New Zealand Jacinda Ardern, hailed for her response to Covid-19, wins historic re-election

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New Zealand Prime Minister Jacinda Ardern has been hailed around the world for her government’s swift action on Covid-19, which has helped New Zealand avoid the massive infections and deaths that have devastated the United States and Europe. Now voters across the country have responded to his leadership by giving Ardern and his Labor Party their biggest electoral victory in 50 years.

Ardern, 40, gained international attention when she became Prime Minister in 2017, then one of the youngest female leaders in the world. Earlier this year, his center-left party appeared poised for a close election due to lack of progress on issues it had promised to prioritize, such as housing and child poverty reduction, a reported CNN.

Then came Covid-19. Ardern responded quickly, with an early lockdown that essentially ruled out the spread of the virus. She also spoke directly to New Zealanders with a warmth and empathy that other world leaders lacked, helping allay New Zealanders’ anxieties and get them to adhere to the coronavirus restrictions. To date, New Zealand has reported fewer than 2,000 cases and 25 deaths from Covid-19.

In Saturday’s election, Ardern’s party is on track to win 64 of the country’s 120 seats in parliament, according to Reuters. This would give the Labor Party decisive control over government, allowing it to rule without having to form a coalition, and granting Ardern and his allies more power than ever to chart New Zealand’s path through the pandemic and beyond.

“We will rebuild better from the Covid crisis,” Ardern said in his acceptance speech on Saturday, referring to a slogan also used by the presidential campaign of former US Vice President Joe Biden. “This is our opportunity.”

Ardern has always been popular abroad. Now she has a warrant at home.

Ardern has maintained high visibility around the world since his election, as Damien Cave reports to the New York Times. It wasn’t just her youth that caught the eye – she also became the first world leader in nearly 30 years to give birth while in office in 2018. Her six-week parental leave has been hailed as revolutionary, showing the importance of paid leave for parents. at a time when many – especially in the United States – are struggling to access this benefit. (In New Zealand, new parents can access up to 26 weeks of paid government funded leave.)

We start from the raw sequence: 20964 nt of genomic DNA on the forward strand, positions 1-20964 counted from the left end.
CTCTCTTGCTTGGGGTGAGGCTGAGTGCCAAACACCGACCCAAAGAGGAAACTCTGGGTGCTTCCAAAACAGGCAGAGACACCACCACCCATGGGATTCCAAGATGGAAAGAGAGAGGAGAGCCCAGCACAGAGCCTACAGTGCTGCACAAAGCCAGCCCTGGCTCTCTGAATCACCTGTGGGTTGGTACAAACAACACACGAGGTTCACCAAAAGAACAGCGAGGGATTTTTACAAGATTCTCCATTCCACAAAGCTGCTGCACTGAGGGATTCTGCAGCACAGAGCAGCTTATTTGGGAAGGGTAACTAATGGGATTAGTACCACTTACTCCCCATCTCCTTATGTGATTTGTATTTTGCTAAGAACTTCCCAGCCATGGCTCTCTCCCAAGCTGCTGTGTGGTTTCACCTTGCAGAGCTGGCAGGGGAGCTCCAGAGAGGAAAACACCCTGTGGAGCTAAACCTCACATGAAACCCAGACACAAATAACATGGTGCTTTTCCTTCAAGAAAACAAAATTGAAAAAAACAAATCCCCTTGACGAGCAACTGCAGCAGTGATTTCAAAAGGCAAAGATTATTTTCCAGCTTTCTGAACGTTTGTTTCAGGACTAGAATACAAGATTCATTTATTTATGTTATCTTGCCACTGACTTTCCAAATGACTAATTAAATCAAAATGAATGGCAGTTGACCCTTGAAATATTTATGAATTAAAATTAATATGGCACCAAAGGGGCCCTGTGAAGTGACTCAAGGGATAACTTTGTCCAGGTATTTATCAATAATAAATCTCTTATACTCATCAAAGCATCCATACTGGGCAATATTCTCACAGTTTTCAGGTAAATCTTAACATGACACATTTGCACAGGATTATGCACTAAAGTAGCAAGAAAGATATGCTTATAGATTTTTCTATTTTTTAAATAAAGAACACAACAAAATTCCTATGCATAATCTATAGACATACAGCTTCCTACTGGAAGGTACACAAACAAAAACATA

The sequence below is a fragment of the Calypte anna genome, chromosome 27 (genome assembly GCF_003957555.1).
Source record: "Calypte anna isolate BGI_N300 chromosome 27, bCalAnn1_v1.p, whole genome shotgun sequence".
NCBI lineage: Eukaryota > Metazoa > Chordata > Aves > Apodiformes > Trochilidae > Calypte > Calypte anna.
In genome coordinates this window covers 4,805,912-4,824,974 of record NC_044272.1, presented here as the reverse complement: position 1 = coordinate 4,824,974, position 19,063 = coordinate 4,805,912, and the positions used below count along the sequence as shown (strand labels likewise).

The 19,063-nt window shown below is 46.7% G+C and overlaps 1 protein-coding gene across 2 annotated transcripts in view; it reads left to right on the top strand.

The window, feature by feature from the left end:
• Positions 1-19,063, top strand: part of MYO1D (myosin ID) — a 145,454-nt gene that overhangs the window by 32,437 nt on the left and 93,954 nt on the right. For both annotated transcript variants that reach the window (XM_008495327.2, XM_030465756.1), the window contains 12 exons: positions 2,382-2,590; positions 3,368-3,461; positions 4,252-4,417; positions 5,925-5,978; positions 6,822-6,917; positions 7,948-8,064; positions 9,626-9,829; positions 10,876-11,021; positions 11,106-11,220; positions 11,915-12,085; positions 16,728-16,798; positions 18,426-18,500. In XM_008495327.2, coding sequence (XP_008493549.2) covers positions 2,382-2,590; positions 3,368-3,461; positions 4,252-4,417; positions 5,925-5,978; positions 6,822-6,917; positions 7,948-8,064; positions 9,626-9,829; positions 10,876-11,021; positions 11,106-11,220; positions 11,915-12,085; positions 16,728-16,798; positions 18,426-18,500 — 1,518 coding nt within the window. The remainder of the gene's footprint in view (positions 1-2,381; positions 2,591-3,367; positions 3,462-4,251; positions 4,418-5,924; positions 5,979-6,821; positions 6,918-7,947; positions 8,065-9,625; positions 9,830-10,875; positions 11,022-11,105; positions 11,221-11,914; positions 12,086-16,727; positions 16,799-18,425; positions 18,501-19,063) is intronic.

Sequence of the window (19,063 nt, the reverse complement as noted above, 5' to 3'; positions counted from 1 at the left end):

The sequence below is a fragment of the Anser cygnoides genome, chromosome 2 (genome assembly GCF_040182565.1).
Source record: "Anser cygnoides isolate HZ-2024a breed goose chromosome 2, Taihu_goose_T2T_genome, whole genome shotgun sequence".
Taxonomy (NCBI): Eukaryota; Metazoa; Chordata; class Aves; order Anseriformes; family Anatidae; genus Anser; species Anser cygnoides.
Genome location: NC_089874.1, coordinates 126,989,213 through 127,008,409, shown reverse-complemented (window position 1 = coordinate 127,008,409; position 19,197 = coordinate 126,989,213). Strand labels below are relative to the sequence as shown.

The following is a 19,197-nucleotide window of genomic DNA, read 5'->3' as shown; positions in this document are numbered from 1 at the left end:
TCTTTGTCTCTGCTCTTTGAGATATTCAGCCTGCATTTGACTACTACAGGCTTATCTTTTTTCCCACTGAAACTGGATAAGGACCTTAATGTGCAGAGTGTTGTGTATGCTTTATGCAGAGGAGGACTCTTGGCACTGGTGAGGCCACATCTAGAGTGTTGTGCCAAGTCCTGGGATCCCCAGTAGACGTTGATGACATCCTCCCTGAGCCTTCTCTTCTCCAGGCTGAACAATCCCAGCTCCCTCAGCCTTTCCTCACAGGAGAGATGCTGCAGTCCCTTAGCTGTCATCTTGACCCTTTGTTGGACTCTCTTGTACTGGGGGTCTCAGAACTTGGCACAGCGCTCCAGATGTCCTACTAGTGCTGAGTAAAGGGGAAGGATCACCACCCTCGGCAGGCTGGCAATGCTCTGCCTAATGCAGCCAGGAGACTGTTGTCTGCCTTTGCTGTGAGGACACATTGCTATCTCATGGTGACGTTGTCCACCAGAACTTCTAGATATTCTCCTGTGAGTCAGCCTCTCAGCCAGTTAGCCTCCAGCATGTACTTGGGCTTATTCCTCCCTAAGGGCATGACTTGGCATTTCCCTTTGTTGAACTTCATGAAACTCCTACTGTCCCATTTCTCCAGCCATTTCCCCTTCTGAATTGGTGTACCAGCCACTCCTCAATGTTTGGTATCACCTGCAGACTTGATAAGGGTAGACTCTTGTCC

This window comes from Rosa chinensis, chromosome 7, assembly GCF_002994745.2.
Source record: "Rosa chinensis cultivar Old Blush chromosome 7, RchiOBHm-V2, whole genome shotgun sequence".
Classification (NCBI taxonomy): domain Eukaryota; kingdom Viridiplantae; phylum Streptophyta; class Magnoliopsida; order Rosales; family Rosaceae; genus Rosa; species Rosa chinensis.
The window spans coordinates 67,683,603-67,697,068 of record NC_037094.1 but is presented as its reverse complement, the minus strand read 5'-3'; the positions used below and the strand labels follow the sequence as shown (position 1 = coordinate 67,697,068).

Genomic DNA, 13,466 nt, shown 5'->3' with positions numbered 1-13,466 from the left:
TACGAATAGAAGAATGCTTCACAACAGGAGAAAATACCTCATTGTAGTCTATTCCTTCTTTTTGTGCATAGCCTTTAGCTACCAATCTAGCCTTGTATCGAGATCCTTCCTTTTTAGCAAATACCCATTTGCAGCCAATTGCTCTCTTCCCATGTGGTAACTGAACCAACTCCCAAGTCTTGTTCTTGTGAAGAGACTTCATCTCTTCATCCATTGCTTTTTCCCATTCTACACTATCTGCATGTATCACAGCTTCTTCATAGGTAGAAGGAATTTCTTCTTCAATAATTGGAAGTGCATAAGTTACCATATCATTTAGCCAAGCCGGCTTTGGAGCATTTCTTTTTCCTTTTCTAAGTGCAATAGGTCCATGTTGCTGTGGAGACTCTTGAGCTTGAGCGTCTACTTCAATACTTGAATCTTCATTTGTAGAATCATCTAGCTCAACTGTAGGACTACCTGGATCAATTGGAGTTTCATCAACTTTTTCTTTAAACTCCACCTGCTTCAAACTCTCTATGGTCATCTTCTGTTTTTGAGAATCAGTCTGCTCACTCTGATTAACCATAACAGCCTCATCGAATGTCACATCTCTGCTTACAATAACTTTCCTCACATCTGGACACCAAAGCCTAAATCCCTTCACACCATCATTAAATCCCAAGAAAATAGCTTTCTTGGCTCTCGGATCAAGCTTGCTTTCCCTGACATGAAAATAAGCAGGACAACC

But Ardern was not always as successful at home as it was popular abroad. Leading a coalition with the New Zealand Nationalist Party, she has struggled to deliver on progressive promises like making housing more affordable and tackling climate change, Cave reports.

Covid-19 then changed everything. Ardern has been praised not only around the world, but in New Zealand, where her swift action has seen many children return to school and adults to return to work, while countries like the United States have saw an increase in infections.

Meanwhile, his personal speeches amid the pandemic to New Zealanders have been praised for their frankness and warmth. In April, for example, she assured children across the country that both the Tooth Fairy and the Easter Bunny were seen as essential workers.

Ardern’s response was in many ways the embodiment of one of his leadership mantras: “Be strong, be kind”. Ardern’s effectiveness, along with the vigorous responses of Angela Merkel of Germany, Tsai Ing-Wen of Taiwan, and others, has even led some to question whether female leaders are better suited to manage pandemic than men.

And now her constituents have voted to keep her at the helm as New Zealand continues to overcome Covid-19. With a majority in the country’s parliament, Labor will be able to form a one-party government that could give Ardern a greater ability to deliver on its priorities than it has in the past.

Despite this tenure, Ardern’s second term will bring new challenges, including repairing an economy weakened by successive lockdowns and ensuring that its majority is able to deliver on its electoral promises. “She has significant political capital,” Jennifer Curtin, director of the Public Policy Institute at the University of Auckland, told The Times. “She’s going to have to keep her promises with more substance.”

But Ardern says she’s ready to get down to business. The slogan of the campaign that led her to victory was simple: “Keep moving forward.


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